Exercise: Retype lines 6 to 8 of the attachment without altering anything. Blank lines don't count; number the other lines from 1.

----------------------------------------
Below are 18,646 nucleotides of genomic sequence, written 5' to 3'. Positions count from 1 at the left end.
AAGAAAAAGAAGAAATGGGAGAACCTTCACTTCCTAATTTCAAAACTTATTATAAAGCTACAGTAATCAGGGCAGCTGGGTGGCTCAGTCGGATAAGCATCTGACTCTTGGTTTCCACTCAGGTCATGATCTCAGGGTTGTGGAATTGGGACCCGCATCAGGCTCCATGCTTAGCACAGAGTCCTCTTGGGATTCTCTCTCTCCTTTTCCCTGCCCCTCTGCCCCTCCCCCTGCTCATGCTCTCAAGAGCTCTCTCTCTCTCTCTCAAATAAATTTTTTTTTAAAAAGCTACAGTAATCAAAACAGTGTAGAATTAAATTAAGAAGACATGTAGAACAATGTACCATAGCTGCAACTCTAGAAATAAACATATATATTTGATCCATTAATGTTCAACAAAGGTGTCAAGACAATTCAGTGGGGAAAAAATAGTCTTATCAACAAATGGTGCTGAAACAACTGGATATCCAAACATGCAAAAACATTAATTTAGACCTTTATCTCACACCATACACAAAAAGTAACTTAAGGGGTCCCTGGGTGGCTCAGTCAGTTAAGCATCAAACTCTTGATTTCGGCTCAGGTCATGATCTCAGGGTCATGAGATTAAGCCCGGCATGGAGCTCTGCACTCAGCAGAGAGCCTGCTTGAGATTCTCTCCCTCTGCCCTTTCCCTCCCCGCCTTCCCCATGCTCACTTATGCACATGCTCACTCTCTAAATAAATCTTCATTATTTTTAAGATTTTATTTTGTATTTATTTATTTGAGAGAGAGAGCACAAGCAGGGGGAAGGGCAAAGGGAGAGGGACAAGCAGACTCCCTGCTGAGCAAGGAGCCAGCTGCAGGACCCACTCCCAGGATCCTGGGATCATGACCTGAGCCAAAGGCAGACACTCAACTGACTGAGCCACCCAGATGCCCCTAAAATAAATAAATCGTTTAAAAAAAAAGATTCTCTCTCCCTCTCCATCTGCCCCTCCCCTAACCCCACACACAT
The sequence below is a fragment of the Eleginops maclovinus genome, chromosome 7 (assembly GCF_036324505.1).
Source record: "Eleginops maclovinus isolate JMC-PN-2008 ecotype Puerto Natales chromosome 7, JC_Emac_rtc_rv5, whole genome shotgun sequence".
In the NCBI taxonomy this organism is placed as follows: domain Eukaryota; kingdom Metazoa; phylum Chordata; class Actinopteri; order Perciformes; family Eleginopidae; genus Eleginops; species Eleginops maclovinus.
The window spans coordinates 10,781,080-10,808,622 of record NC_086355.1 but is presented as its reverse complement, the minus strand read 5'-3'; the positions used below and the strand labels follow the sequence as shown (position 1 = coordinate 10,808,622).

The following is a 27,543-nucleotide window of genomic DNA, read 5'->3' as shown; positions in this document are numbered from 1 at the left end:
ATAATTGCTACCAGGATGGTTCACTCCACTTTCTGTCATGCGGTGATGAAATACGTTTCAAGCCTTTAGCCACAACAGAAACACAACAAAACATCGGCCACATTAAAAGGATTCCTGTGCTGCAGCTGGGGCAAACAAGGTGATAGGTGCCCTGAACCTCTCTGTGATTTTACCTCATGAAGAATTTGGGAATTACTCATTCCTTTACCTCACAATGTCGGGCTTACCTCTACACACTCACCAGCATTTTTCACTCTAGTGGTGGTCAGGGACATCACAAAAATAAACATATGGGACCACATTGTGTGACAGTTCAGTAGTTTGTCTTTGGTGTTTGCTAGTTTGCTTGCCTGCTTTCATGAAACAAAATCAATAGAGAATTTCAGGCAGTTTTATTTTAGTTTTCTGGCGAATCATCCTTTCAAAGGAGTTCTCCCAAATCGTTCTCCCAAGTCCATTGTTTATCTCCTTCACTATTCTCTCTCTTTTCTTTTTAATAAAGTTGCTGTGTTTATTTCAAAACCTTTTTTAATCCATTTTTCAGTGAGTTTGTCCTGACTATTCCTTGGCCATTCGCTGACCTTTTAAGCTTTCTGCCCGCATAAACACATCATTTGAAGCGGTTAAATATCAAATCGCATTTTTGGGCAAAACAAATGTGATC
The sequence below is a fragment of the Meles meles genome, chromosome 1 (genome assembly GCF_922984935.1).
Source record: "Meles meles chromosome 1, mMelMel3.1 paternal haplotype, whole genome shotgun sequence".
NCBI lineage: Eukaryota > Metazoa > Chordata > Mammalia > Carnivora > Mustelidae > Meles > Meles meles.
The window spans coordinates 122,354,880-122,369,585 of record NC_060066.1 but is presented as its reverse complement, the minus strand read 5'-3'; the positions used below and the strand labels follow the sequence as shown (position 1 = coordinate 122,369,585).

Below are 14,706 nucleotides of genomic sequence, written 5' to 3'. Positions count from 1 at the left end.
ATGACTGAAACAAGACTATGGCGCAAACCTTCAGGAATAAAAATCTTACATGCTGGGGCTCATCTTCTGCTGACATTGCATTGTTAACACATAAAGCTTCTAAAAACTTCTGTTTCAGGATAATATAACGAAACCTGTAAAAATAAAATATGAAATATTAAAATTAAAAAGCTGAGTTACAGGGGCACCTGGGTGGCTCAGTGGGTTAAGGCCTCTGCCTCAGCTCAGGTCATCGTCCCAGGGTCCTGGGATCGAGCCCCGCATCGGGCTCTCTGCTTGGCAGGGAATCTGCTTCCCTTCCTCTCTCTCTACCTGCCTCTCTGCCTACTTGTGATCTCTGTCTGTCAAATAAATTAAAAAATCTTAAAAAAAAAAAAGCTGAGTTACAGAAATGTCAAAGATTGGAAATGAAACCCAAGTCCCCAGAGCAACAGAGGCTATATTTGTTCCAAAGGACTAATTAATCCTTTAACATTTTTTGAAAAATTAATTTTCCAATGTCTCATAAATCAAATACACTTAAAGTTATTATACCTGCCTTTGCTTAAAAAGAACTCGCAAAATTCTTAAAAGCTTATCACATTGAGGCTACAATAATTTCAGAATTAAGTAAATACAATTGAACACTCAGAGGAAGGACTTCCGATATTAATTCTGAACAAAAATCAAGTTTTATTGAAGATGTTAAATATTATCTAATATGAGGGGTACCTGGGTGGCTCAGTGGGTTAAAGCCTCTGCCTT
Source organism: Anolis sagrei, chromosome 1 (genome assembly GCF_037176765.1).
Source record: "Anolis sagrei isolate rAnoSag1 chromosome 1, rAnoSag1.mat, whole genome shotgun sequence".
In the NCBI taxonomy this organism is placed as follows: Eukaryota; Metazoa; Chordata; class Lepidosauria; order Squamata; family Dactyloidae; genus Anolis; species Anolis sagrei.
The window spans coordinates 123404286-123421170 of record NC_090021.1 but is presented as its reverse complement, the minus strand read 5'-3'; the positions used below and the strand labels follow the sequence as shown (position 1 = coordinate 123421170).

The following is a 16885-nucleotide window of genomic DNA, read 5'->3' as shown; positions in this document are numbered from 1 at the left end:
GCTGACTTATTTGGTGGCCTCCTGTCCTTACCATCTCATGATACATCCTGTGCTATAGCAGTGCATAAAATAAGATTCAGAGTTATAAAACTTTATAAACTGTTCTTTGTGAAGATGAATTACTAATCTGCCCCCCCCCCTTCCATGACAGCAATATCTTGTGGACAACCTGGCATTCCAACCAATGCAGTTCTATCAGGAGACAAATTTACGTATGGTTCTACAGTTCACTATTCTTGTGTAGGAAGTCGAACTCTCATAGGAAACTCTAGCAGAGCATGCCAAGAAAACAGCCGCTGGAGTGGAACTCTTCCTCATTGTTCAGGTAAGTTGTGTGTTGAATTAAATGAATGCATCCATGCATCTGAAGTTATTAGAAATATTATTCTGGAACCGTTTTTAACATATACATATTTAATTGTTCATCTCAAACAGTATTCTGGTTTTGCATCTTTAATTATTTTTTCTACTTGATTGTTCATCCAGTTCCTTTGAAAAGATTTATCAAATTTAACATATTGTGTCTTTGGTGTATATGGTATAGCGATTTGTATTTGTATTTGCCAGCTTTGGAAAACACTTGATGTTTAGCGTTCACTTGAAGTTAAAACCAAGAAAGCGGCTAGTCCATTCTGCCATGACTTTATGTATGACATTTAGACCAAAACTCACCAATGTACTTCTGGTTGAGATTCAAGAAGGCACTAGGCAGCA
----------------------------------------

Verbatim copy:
The window spans coordinates 10,781,080-10,808,622 of record NC_086355.1 but is presented as its reverse complement, the minus strand read 5'-3'; the positions used below and the strand labels follow the sequence as shown (position 1 = coordinate 10,808,622).

The following is a 27,543-nucleotide window of genomic DNA, read 5'->3' as shown; positions in this document are numbered from 1 at the left end:
ATAATTGCTACCAGGATGGTTCACTCCACTTTCTGTCATGCGGTGATGAAATACGTTTCAAGCCTTTAGCCACAACAGAAACACAACAAAACATCGGCCACATTAAAAGGATTCCTGTGCTGCAGCTGGGGCAAACAAGGTGATAGGTGCCCTGAACCTCTCTGTGATTTTACCTCATGAAGAATTTGGGAATTACTCATTCCTTTACCTCACAATGTCGGGCTTACCTCTACACACTCACCAGCATTTTTCACTCTAGTGGTGGTCAGGGACATCACAAAAATAAACATATGGGACCACATTGTGTGACAGTTCAGTAGTTTGTCTTTGGTGTTTGCTAGTTTGCTTGCCTGCTTTCATGAAACAAAATCAATAGAGAATTTCAGGCAGTTTTATTTTAGTTTTCTGGCGAATCATCCTTTCAAAGGAGTTCTCCCAAATCGTTCTCCCAAGTCCATTGTTTATCTCCTTCACTATTCTCTCTCTTTTCTTTTTAATAAAGTTGCTGTGTTTATTTCAAAACCTTTTTTAATCCATTTTTCAGTGAGTTTGTCCTGACTATTCCTTGGCCATTCGCTGACCTTTTAAGCTTTCTGCCCGCATAAACACATCATTTGAAGCGGTTAAATATCAAATCGCATTTTTGGGCAAAACAAATGTGATC